I love Agatha Christie, but I have always been a little bit wary of the nursery rhyme books:
- A Pocket Full of Rye
- Hickory Dickory Dock
- Five Little Pigs
- Crooked House
- One Two Buckle My Shoe
The concepts just seemed a little bit too contrived, a little bit forced.
But then a lovely facsimile edition of Five Little Pigs appeared in the library. I had to pick it up and look at it more closely. I was intrigued. I brought the book home. I read it. And now I have to admit that it really is rather good.
Hercule Poirot is prevailed upon to reinvestigate a murder that happened some sixteen years earlier.
A young woman, soon to be married, had learned that her mother had been convicted for the murder of her father. But, before her death, her mother had a left a letter to be given to her daughter on her twenty-first birthday. A letter that, clearly and simply, said that she was not guilty.
But the case against her seemed clear. Amyas Crale had a string of mistresses and affairs, and his latest flame had told his long-suffering wife, Caroline , that she was to be divorced so that Amyas could marry her.
The next day Amyas was dead, poisoned by the beer that his wife brought to him while he was painting his young mistress in the garden.
Caroline didn’t fight, she accepted her fate …
Poirot begins by questioning the key players in the prosecution of Caroline Crale.
Each has different memories, each paints a different picture of the woman accused of her husband’s murder.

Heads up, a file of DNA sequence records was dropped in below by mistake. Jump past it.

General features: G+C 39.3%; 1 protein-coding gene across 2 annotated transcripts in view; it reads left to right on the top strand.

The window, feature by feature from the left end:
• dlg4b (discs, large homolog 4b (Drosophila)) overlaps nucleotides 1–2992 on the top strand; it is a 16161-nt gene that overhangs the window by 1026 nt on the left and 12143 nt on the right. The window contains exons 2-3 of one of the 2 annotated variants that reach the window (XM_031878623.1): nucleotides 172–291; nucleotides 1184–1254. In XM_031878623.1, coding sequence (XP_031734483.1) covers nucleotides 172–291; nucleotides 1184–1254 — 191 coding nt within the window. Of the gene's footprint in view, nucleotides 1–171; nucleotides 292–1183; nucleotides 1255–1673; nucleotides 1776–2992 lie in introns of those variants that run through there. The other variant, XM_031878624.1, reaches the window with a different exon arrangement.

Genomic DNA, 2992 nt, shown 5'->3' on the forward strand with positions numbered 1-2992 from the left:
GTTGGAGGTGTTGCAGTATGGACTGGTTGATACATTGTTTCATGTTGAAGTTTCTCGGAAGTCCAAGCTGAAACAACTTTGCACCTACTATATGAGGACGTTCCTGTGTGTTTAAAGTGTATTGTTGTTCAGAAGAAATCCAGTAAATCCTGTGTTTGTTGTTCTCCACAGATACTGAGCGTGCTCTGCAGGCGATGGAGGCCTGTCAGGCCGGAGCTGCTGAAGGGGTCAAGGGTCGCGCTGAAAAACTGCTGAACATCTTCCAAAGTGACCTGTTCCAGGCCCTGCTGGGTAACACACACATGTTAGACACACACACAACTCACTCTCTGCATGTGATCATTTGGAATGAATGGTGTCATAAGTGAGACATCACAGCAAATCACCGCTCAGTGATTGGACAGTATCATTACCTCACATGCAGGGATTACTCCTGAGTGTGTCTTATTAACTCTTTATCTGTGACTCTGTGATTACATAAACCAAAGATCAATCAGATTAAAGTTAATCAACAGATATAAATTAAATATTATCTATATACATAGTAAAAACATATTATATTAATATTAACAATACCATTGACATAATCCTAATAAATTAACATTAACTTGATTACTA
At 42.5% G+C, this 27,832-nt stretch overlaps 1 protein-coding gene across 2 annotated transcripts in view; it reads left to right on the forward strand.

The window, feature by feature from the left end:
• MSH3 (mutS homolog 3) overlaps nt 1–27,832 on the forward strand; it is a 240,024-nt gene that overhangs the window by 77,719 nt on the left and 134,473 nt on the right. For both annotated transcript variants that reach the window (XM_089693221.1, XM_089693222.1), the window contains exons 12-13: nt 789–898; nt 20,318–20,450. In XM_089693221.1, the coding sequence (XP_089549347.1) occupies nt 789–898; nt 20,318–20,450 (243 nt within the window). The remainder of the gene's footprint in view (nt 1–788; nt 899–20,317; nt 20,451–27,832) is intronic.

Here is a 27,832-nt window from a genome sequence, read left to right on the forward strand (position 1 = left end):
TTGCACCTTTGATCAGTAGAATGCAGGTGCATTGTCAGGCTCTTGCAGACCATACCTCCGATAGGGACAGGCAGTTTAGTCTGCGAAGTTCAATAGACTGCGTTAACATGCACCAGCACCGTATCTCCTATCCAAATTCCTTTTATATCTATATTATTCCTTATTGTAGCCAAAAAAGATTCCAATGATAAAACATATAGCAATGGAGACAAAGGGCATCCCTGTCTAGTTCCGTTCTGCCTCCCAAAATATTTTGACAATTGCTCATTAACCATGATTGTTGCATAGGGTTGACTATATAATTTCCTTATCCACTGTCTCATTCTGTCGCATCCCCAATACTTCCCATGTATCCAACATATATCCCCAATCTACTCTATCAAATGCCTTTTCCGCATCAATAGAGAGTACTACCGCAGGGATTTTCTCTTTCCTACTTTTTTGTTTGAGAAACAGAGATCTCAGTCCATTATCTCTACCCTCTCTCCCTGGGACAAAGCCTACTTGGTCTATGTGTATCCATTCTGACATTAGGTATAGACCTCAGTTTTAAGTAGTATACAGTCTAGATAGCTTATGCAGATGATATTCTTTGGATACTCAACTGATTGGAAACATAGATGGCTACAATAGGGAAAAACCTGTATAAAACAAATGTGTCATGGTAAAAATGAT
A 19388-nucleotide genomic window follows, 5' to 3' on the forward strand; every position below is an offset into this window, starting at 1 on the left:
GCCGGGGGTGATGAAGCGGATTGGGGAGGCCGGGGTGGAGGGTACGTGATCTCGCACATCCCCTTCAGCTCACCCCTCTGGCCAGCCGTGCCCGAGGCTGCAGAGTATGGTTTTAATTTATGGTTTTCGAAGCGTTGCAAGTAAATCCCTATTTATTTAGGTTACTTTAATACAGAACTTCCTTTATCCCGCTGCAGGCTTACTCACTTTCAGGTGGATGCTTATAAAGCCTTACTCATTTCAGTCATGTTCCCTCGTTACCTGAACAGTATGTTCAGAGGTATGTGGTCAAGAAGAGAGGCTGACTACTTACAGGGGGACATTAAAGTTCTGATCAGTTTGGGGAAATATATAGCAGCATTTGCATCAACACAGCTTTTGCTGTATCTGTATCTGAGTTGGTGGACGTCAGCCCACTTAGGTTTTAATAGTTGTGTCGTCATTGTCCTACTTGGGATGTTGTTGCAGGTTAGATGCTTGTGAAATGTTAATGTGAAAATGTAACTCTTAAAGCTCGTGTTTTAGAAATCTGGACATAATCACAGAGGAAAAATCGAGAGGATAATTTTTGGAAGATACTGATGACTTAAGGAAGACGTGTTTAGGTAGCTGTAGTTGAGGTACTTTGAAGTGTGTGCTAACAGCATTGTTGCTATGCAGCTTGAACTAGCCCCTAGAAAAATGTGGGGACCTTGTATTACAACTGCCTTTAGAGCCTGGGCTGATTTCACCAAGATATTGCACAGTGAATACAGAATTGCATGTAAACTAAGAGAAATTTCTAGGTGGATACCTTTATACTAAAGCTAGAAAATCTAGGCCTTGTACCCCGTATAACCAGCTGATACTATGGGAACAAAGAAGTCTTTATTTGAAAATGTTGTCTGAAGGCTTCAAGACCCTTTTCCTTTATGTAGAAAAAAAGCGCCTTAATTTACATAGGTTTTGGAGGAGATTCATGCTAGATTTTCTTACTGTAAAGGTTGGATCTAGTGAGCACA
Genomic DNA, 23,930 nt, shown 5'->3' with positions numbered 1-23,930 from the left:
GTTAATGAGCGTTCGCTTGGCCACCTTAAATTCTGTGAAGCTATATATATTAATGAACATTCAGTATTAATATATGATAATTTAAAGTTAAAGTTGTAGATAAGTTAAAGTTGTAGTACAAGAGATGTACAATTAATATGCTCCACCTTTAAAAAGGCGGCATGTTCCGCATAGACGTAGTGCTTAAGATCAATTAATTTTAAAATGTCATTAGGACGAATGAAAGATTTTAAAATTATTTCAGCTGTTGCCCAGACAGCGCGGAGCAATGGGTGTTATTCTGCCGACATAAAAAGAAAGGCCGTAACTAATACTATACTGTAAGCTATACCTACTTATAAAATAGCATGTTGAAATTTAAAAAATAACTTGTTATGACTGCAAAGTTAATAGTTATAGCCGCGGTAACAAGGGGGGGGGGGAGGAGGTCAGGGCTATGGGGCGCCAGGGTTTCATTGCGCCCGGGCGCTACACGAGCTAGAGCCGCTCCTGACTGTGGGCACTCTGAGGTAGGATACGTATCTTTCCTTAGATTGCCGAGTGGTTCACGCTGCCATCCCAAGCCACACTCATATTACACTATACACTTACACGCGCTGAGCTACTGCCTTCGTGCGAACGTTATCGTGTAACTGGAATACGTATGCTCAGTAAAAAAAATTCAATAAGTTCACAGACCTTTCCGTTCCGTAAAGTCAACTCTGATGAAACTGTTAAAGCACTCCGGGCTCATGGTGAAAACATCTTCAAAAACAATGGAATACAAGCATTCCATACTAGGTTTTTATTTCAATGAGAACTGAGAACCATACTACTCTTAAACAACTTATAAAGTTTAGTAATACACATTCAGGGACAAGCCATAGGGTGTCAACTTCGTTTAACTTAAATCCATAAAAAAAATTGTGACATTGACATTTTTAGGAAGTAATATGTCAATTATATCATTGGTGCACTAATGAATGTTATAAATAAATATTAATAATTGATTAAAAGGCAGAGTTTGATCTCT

And then he moves on to the alternative suspects, the five little pigs of the title.
This little piggy went to market.
Phillip Blake: Amyas’s closest friend. A second som who would not inherit the family estate and so he went to the city and forged a successful career
This little piggy stayed home
Meredith Blake: Phillips elder brother. He inherited the family estate and was every inch the country gentleman.
This little piggy had roast beef
Elsa Greer, now Lady Dittisham: Amyas’s young mistress. She had money, status and power, but she was still bitter at what she had lost.
This little piggy had none
Cecilia Williams: The governess, who had been devoted to her mistress but knew that she must be guilty.
And this little piggy went wee wee wee, all the way home
Angela Warren: Caroline’s young sister. Angela was horribly scarred by Caroline in a freak accident, but she had risen above it to become a huge success in the world of academia.
Poirot’s charm – and his cleverness – come to the fore as he meets the quintet and persuades each to write their own account of the events leading up to the murder.
Wonderful portraits are painted of five very different characters, and the psychology is very clever.
I have to say that the women are particularly good. The cold society woman who becomes passionate when she recalls the woman who, she says, destroyed her life. The meek governess who is so pleased to hear of her former pupil’s success. And the successful professional woman who so clearly loved the sister who hurt her.
The mystery is baffling. Caroline must be innocent. Caroline must be guilty. I was confounded.
She was the most intriguing character of them all.
Poirot pulls together little details from the five stories, to build a new conclusion that is both elegant and credible. Everything falls into place perfectly.
The final scene is simple and striking.
Job done, done very well.
And now I must ponder those other nursery rhyme mysteries …
The Crime Fiction Alphabet is hosted by Kerrie at Mysteries in Paradise.
“Each week, beginning Monday 10 January 2011, you have to write a blog post about crime fiction related to the letter of the week …”
So next week, G is for … ?